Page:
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language change

Ferdinand de Saussure (Course in General Linguistics, 1915/1959)

Definition:

The phenomenon by which permanent alterations are made in the features and the use of a language over time.

All natural languages change, and language change affects all areas of language use. Types of language change include sound changes, lexical changes, semantic changes, and syntactic changes.

The branch of linguistics that is expressly concerned with changes in a language (or in languages) over time is historical linguistics (also known as diachronic linguistics).

See also:

Examples and Observations:

  • "For centuries people have speculated about the causes of language change. The problem is not one of thinking up possible causes, but of deciding which to take seriously. . . .

    "Even when we have eliminated the 'lunatic fringe' theories, we are left with an enormous number of possible causes to take into consideration. Part of the problem is that there are several different causative factors at work, not only in language as a whole, but also in any one change. . . .

    "We can begin by dividing proposed causes of change into two broad categories. On the one hand, there are external sociolinguistic factors--that is, social factors outside the language system. On the other hand, there are internal psycholinguistic ones--that is, linguistic and psychological factors which reside in the structure of the language and the minds of the speakers."
    (Jean Aitchison, Language Change: Progress or Decay? 3rd ed. Cambridge Univ. Press, 2001)


  • Words on the Way Out
    "Amidst and amongst are all rather formal, almost affected, now, and are more usually encountered in high-brow writing, less usually in speech. This suggests that these forms are on the way out. They will probably bite the dust, just as betwixt and erst have done . . .."
    (Kate Burridge, Gift of the Gob: Morsels of English Language History. HarperCollins Australia, 2011)


  • Anthropological Perspective on Language Change
    "There are many factors influencing the rate at which language changes, including the attitudes of the speakers toward borrowing and change. When most members of a speech community value novelty, for example, their language will change more quickly. When most members of a speech community value stability, then their language will change more slowly. When a particular pronunciation or word or grammatical form or turn of phrase is regarded as more desirable, or marks its users as more important or powerful, then it will be adopted and imitated more rapidly than otherwise. . . .

    "The important thing to remember about change is that, as long as people are using a language, that language will undergo some change."
    (Harriet Joseph Ottenheimer, The Anthropology of Language: An Introduction to Linguistic Anthropology, 2nd ed. Wadsworth, 2009)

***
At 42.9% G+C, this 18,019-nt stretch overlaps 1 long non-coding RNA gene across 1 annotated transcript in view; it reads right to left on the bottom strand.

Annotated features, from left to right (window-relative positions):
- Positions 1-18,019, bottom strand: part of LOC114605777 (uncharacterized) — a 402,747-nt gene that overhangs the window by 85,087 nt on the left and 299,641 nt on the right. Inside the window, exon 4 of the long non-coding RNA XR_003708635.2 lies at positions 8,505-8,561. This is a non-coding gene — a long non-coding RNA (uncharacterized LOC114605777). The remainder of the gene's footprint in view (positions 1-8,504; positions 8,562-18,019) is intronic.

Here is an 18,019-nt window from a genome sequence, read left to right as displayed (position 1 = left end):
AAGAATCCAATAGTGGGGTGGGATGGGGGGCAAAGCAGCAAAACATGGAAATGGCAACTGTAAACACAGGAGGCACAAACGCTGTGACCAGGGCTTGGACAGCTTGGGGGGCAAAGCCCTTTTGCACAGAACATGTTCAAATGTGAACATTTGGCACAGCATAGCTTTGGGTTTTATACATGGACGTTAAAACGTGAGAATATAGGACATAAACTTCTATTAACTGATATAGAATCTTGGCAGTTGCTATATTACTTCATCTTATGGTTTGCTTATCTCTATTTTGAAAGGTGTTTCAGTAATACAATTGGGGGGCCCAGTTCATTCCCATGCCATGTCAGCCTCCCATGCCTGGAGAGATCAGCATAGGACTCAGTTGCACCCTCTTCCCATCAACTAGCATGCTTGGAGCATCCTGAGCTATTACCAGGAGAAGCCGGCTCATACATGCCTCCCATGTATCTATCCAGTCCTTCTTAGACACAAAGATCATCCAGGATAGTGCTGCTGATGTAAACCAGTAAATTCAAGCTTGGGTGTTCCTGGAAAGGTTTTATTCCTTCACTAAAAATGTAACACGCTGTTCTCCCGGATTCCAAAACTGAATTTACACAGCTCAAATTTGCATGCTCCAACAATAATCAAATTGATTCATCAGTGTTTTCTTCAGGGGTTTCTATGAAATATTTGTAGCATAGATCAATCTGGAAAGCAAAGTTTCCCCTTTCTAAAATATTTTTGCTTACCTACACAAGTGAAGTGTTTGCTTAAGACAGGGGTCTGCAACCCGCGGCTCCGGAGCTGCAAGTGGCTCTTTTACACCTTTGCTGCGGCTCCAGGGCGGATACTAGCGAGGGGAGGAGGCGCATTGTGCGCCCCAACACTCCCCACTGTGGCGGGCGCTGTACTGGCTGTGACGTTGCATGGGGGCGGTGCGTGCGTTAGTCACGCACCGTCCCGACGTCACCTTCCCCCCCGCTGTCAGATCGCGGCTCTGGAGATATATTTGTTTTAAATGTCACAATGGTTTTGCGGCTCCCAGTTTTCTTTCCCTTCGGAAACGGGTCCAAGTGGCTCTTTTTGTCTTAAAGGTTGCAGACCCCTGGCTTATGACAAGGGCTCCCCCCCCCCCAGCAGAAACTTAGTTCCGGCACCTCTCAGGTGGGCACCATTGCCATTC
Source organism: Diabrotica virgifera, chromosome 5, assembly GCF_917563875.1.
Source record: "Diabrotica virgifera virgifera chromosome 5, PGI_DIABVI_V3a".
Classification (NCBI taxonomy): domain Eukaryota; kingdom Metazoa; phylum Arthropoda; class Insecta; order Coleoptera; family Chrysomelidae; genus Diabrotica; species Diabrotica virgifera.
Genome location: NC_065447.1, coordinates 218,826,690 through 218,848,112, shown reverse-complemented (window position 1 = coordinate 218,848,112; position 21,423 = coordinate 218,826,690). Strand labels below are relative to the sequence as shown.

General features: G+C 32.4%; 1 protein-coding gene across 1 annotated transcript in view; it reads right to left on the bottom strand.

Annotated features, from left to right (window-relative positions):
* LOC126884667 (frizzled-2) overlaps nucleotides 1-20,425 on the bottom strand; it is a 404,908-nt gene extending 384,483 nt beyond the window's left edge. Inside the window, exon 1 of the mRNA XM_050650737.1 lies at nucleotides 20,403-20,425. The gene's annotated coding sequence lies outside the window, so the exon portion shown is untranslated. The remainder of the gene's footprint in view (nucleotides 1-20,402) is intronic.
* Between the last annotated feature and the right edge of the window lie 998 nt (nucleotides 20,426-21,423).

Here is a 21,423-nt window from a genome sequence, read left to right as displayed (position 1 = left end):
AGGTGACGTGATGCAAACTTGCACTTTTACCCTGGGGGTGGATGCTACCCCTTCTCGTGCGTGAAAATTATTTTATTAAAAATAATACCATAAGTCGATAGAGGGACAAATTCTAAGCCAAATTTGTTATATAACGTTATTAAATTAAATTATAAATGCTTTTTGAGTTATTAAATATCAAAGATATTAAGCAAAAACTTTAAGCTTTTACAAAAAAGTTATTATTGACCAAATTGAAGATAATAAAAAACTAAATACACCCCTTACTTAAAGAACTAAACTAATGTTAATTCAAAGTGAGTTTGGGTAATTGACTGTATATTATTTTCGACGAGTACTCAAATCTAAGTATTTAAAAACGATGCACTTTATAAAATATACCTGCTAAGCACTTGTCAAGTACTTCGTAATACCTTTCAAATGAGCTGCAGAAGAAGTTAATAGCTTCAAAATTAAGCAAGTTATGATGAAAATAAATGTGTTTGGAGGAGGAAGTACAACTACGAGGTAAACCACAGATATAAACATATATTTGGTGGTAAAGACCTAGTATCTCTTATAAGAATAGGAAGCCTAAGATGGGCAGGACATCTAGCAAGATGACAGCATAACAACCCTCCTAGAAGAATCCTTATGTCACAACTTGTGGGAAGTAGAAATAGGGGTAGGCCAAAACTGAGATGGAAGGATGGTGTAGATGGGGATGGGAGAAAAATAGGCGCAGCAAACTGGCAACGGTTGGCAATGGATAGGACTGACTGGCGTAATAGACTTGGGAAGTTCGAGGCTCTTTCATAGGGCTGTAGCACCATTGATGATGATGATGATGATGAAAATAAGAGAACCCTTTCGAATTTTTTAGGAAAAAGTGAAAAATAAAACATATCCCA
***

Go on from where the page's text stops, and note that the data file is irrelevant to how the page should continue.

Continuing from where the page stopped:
• Prescriptivist Perspective on Language Change
    "I see no absolute Necessity why any Language would be perpetually changing."
    (Jonathan Swift, Proposal for Correcting, Improving, and Ascertaining the English Tongue, 1712)


  • Sporadic and Systematic Changes in Language
    "Changes in language may be systematic or sporadic. The addition of a vocabulary item to name a new product, for example, is a sporadic change that has little impact on the rest of the lexicon. Even some phonological changes are sporadic. For instance, many speakers of English pronounce the word catch to rhyme with wretch rather than hatch. . . .

    "Systematic changes, as the term suggests, affect an entire system or subsystem of the language. . . . A conditioned systematic change is brought about by context or environment, whether linguistic or extralinguistic. For many speakers of English, the short e vowel (as in bet) has, in some words, been replaced by a short i vowel (as in bit), For these speakers, pin and pen, him and hem are homophones (words pronounced the same). This change is conditioned because it occurs only in the context of a following m or n; pig and peg, hill and hell, middle and meddle are not pronounced alike for these speakers."
    (C.M. Millward, A Biography of the English Language, 2nd ed. Harcourt Brace, 1996)


  • The Wave Model of Language Change
    "[T]he distribution of regional language features may be viewed as the result of language change through geographical space over time. A change is initiated at one locale at a given point in time and spreads outward from that point in progressive stages so that earlier changes reach the outlying areas later. This model of language change is referred to as the wave model . . .."
    (Walt Wolfram and Natalie Schilling-Estes, American English: Dialects and Variation. Blackwell, 1998)


  • Geoffrey Chaucer on Changes in the "Forme of Speeche"
    "Ye knowe ek that in forme of speeche is chaunge
    Withinne a thousand yeer, and wordes tho
    That hadden pris, now wonder nyce and straunge
    Us thinketh hem, and yet thei spake hem so,
    And spedde as wel in love as men now do;
    Ek for to wynnen love in sondry ages,
    In sondry londes, sondry ben usages."
    ["You know also that in (the) form of speech (there) is change
    Within a thousand years, and words then
    That had value, now wonderfully curious and strange
    (To) us they seem, and yet they spoke them so,
    And succeeded as well in love as men now do;
    Also to win love in sundry ages,
    In sundry lands, (there) are many usages."]
    (Geoffrey Chaucer, Troilus and Criseyde, late 14th century. Translation by Roger Lass in "Phonology and Morphology." A History of the English Language, edited by Richard M. Hogg and David Denison. Cambridge Univ. Press, 2008)
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